American high schools were fertile ground for John Hughes as a writer and director. They provided the setting for the classic The Breakfast Club (1985), which featured five typical characters from that world, and the following year Hughes struck gold again with Ferris Bueller’s Day Off. That movie featured a character who is in a way the king of a Chicago high school and who is so confident he skilfully skips school with his best friend and girlfriend by his side. Ferris is a bit like James Bond for high school: girls want him and boys want to be him.
For many people this was a movie that defined their generation, especially if they saw it while still in high school. However since it came out the year I was born that was impossible for me. It’s a shame, because the high school movie that was the big hit during my formative years was American Pie (1999). Generation X people got to see Matthew Broderick sing Twist and Shout at a parade, while Millenials got to see Jason Biggs stuffing his crotch into a pie. No offence to Mr. Biggs, but when I saw Ferris Bueller’s Day Off on TV it became pretty clear to me which group had the best high school movies.
Hughes gave his main character a bit of a Shakespearean touch by having Ferris directly address the audience as he explains his plan to ditch school on a beautiful sunny day. Why waste time indoors listening to a boring teacher while he could be outside enjoying what the city has to offer? Ferris’ plans and attitude would be horrifying to any teacher, but in his defence his economics teacher (Ben Stein) is so boring the students who are in the classroom can barely stay awake. The way Stein drones Ferris’ name while calling attendance is so perfectly boring it has become his signature line: “Buller…Buller…Buller.”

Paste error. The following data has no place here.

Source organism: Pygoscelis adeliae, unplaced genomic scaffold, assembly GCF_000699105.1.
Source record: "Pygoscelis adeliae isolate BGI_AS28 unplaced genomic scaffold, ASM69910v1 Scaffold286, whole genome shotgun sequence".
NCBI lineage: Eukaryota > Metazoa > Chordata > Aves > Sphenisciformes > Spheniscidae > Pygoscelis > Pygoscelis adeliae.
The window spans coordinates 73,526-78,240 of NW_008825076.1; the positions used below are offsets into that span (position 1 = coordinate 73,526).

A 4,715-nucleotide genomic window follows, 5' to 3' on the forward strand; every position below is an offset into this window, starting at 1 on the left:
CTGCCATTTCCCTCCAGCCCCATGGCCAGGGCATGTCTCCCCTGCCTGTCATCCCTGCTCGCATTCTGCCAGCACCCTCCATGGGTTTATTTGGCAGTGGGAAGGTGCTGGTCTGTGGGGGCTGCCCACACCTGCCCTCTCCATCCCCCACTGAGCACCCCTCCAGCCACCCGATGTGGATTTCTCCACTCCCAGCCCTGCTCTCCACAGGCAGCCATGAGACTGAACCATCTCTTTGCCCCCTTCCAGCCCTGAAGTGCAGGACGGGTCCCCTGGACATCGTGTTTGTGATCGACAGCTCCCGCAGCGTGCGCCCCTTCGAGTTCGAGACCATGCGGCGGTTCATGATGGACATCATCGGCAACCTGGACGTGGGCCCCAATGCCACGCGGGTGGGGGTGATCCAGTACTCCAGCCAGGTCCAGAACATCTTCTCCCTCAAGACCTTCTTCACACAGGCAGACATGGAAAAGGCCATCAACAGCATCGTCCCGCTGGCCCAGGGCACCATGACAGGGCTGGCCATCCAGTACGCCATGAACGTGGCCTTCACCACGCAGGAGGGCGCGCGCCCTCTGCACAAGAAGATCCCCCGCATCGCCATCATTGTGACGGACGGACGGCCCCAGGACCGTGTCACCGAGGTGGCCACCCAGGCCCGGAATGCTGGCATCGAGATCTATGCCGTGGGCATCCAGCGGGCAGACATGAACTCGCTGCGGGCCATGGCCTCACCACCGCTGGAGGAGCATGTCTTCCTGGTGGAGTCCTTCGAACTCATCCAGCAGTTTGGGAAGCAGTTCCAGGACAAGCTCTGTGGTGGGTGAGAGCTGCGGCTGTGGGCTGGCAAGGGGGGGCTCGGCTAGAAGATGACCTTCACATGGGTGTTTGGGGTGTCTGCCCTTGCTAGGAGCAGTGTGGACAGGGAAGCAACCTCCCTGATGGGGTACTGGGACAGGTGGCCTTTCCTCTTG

You do have to give it to Ferris; he has given this particular day off a lot of thought. His first step is to fake an illness for his adoring parents (Lyman Ward and Cindy Pickett), who do not suspect a thing. Next he fabricates an excuse to get his girlfriend Sloane (Mia Sara) out of school and convinces his best friend Cameron (Alan Ruck) to provide transportation for the day by borrowing his father’s prized Ferrari. To cover his bases, Ferris even hacks the school records to reduce his number of absences.
Two people are not fooled by Ferris’ plans and decide to give chase like the Will E. Coyote going after the Road Runner. First there is Dean of Students Edward R. Rooney who has made catching Ferris once and for all his priority. Then there is Ferris’ own sister Jeannie (Jennifer Grey) who is not as easily fooled by her brother’s charm and is sick of him getting away with everything he wants. Unfortunately for the both of them, Ferris is a slippery quarry as he travels from Wrigley Field to a street parade and to the Arts Institute of Chicago. Well, at least Ferris and his friends are broadening their minds.
There is also a lot of introspection for these characters throughout this one-day as they ponder over their future. Ferris and Sloane are happy together, but they have to wonder if they will remain that way after high school. Meanwhile Cameron cannot live in the moment because he is always worrying about his father’s precious car and what will happen to him should it get so much as a scratch, leading to a nervous breakdown. Jeannie gets some life lessons of her own from, of all people, a truant played by Charlie Sheen who tells her she should spend less time worrying about her brother and focus on herself instead.
For a movie about a guy ditching school, Ferris Bueller’s Day Off has a surprisingly enduring legacy. It has served as a launching pad many of the actors’ careers, was quoted by former First Lady Barbara Bush, and its post-credit scene was recreated by Ryan Reynolds in last year’s Deadpool. The key to the film’s success, I believe, is that Ferris is not some slacker who simply doesn’t want to work, but a free spirit who wants to live life to the fullest. Or in his own words: “Life moves pretty fast. If you don’t stop and look around once in a while you could miss it.”